Getting started with CSS Math

Why do Math in CSS? Math functions in CSS can make your life easier. It makes reading the CSS easier. You can save time by avoid having to do the calculations yourself.

Getting Started with CSS
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Use mathematical expressions to calculate property values such as width or padding.

What type of Math functions can you use?

  • calc()
  • max()
  • min()
  • clamp()

These four Math functions are currently supported by all browsers.


The calc() function allows you to do basic math. Add, subtract, multiply and divide. You use it the calculate the value for different properties.

This example shows using calc() to calculate a width using subtraction:

.main-content {
  width: calc(100% - 20px);

Or you could use it to set the value for part of a property. For example:

.custom-el {
  margin: 10px calc(3em + 2px);

You can learn more about how to use this useful function from CSS-Tricks in A Complete Guide to calc().


The max() function takes the largest value from a list of values and sets it to the property value. For example, you may want to set the width to be either 50% or 300px. It picks the value that happens to be larger depending on the viewport size.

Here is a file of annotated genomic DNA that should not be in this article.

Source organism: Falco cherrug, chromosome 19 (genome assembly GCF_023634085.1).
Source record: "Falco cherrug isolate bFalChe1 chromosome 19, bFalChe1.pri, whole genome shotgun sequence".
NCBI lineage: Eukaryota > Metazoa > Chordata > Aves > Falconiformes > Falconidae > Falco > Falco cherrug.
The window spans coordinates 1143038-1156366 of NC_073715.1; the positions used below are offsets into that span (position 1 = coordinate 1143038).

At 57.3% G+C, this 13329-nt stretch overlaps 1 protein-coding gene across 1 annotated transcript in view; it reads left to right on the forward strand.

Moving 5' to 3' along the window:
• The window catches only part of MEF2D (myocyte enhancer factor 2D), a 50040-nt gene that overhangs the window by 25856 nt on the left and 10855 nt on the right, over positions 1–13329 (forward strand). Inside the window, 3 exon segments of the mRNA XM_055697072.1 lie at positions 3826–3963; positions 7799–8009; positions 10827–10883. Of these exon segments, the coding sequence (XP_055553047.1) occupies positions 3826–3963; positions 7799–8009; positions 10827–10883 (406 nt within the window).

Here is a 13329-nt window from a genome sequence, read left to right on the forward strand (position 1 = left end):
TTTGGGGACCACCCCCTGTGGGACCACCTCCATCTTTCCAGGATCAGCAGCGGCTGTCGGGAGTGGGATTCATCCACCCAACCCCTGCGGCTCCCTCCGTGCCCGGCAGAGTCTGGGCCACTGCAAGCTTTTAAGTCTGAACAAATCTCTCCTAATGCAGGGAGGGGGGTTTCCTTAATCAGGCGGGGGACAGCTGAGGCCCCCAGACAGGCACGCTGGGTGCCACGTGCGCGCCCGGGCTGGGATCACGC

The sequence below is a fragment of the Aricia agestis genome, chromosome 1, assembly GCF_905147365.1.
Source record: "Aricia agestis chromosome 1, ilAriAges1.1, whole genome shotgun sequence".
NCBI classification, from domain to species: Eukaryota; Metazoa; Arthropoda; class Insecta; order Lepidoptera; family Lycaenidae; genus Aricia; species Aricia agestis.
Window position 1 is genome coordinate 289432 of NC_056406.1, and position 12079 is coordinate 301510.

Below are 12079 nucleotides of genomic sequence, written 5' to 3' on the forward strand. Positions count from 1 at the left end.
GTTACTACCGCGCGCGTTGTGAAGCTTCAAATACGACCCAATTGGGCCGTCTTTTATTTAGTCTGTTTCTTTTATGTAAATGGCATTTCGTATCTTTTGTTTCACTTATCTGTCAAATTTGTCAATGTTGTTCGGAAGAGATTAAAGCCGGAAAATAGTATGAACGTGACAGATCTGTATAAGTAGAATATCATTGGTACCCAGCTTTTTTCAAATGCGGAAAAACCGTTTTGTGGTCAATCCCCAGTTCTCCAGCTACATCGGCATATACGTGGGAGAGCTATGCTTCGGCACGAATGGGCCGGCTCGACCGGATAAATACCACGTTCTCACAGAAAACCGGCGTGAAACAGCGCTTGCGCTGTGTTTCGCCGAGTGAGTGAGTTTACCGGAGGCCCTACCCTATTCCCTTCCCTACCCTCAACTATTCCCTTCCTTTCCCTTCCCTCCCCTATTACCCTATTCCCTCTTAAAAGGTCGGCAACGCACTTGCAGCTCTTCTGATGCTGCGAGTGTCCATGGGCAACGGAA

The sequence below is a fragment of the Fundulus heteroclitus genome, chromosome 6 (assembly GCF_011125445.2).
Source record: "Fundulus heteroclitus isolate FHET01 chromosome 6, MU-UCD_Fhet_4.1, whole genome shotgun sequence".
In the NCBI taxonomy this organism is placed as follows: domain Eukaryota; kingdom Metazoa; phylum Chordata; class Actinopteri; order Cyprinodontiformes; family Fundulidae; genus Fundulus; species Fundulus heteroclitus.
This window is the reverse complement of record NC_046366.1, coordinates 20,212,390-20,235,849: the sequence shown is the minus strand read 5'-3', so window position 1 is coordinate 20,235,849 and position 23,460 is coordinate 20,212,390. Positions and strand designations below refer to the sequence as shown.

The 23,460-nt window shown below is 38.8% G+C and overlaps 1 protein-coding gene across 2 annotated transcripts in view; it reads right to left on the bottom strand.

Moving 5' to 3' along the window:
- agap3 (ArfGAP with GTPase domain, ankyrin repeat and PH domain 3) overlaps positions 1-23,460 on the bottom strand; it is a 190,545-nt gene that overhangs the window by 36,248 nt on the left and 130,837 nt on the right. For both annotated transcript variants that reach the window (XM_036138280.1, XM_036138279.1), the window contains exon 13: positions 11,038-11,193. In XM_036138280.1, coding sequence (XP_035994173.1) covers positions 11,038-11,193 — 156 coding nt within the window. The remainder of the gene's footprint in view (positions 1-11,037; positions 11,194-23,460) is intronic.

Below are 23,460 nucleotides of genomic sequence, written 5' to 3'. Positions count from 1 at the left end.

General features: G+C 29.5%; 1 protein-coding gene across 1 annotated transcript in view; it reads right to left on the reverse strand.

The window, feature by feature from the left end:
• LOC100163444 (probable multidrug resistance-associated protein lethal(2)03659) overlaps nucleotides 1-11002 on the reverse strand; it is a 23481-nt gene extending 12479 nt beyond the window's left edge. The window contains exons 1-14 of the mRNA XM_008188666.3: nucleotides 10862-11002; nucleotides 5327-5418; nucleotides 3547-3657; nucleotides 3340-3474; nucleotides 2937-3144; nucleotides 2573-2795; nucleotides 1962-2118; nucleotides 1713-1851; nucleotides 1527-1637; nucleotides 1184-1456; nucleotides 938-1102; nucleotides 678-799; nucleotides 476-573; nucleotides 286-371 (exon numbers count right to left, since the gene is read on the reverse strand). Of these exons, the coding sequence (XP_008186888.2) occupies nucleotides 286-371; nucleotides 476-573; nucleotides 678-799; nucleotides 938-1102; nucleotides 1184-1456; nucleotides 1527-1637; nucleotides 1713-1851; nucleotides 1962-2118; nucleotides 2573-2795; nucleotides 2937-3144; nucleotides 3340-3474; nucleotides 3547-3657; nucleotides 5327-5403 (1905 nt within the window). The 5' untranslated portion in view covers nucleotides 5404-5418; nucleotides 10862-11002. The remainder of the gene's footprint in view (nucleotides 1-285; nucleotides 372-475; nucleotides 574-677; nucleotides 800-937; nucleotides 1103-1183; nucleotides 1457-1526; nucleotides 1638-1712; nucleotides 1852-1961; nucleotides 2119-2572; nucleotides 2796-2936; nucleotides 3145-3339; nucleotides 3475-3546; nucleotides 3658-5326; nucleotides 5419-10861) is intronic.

.custom-box {
  width: max(50%, 300px);


The min() function does the opposite of max(). It takes the smallest value and sets it to the property value. In the custom-box example, you could:

.custom-box {
  width: min(50%, 300px);

In this case, the custom-box could not get bigger than 300px.


The clamp() function takes three parameters. A minimum value, preferred value and maximum value. It selects a middle value with between the smallest and largest values. clamp() uses that value and sets it to the property.

For example, you can use it for setting a font size that grows with the size of the viewport. Your font won’t get smaller or larger than the specified values. By using clamp(), you can achieve the same effect as the code in Fluid Typography with less code.

Learn more about using Math in CSS